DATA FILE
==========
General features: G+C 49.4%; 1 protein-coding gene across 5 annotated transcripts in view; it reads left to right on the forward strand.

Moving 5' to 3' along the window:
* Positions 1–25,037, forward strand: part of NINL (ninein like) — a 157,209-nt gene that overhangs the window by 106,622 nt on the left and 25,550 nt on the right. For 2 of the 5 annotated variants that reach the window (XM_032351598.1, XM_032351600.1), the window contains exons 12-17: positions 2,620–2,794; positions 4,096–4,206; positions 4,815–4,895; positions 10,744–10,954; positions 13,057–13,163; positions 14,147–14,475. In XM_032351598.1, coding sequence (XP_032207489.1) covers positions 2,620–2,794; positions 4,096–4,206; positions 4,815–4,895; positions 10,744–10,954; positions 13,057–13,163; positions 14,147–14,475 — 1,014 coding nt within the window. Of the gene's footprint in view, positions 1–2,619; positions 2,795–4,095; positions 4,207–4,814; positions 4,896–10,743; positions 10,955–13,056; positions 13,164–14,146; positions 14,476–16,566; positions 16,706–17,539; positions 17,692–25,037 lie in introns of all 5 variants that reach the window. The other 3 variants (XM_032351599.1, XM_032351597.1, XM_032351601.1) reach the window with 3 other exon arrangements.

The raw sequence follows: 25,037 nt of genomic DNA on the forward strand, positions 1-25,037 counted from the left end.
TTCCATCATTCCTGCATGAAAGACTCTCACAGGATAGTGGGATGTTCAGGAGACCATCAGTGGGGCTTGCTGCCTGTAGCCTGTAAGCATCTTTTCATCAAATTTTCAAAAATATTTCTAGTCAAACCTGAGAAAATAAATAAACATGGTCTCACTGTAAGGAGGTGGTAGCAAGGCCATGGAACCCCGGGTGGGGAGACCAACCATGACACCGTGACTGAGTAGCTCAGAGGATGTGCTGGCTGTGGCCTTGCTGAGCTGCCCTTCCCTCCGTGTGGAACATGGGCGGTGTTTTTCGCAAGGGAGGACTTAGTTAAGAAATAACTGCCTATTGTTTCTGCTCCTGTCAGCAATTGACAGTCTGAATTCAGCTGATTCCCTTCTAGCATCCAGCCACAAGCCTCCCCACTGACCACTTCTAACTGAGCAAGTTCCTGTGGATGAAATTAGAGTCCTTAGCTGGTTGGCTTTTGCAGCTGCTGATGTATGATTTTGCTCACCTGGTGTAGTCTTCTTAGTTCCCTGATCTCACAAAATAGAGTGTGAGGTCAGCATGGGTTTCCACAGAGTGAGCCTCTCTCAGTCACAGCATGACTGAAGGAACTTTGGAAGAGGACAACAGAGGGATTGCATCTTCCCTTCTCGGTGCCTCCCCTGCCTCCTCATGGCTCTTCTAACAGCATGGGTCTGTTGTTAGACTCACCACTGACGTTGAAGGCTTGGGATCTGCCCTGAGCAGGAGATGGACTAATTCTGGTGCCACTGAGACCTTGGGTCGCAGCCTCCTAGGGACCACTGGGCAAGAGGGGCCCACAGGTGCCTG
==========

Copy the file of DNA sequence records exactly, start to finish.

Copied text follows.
General features: G+C 49.4%; 1 protein-coding gene across 5 annotated transcripts in view; it reads left to right on the forward strand.

Moving 5' to 3' along the window:
* Positions 1–25,037, forward strand: part of NINL (ninein like) — a 157,209-nt gene that overhangs the window by 106,622 nt on the left and 25,550 nt on the right. For 2 of the 5 annotated variants that reach the window (XM_032351598.1, XM_032351600.1), the window contains exons 12-17: positions 2,620–2,794; positions 4,096–4,206; positions 4,815–4,895; positions 10,744–10,954; positions 13,057–13,163; positions 14,147–14,475. In XM_032351598.1, coding sequence (XP_032207489.1) covers positions 2,620–2,794; positions 4,096–4,206; positions 4,815–4,895; positions 10,744–10,954; positions 13,057–13,163; positions 14,147–14,475 — 1,014 coding nt within the window. Of the gene's footprint in view, positions 1–2,619; positions 2,795–4,095; positions 4,207–4,814; positions 4,896–10,743; positions 10,955–13,056; positions 13,164–14,146; positions 14,476–16,566; positions 16,706–17,539; positions 17,692–25,037 lie in introns of all 5 variants that reach the window. The other 3 variants (XM_032351599.1, XM_032351597.1, XM_032351601.1) reach the window with 3 other exon arrangements.

The raw sequence follows: 25,037 nt of genomic DNA on the forward strand, positions 1-25,037 counted from the left end.
TTCCATCATTCCTGCATGAAAGACTCTCACAGGATAGTGGGATGTTCAGGAGACCATCAGTGGGGCTTGCTGCCTGTAGCCTGTAAGCATCTTTTCATCAAATTTTCAAAAATATTTCTAGTCAAACCTGAGAAAATAAATAAACATGGTCTCACTGTAAGGAGGTGGTAGCAAGGCCATGGAACCCCGGGTGGGGAGACCAACCATGACACCGTGACTGAGTAGCTCAGAGGATGTGCTGGCTGTGGCCTTGCTGAGCTGCCCTTCCCTCCGTGTGGAACATGGGCGGTGTTTTTCGCAAGGGAGGACTTAGTTAAGAAATAACTGCCTATTGTTTCTGCTCCTGTCAGCAATTGACAGTCTGAATTCAGCTGATTCCCTTCTAGCATCCAGCCACAAGCCTCCCCACTGACCACTTCTAACTGAGCAAGTTCCTGTGGATGAAATTAGAGTCCTTAGCTGGTTGGCTTTTGCAGCTGCTGATGTATGATTTTGCTCACCTGGTGTAGTCTTCTTAGTTCCCTGATCTCACAAAATAGAGTGTGAGGTCAGCATGGGTTTCCACAGAGTGAGCCTCTCTCAGTCACAGCATGACTGAAGGAACTTTGGAAGAGGACAACAGAGGGATTGCATCTTCCCTTCTCGGTGCCTCCCCTGCCTCCTCATGGCTCTTCTAACAGCATGGGTCTGTTGTTAGACTCACCACTGACGTTGAAGGCTTGGGATCTGCCCTGAGCAGGAGATGGACTAATTCTGGTGCCACTGAGACCTTGGGTCGCAGCCTCCTAGGGACCACTGGGCAAGAGGGGCCCACAGGTGCCTG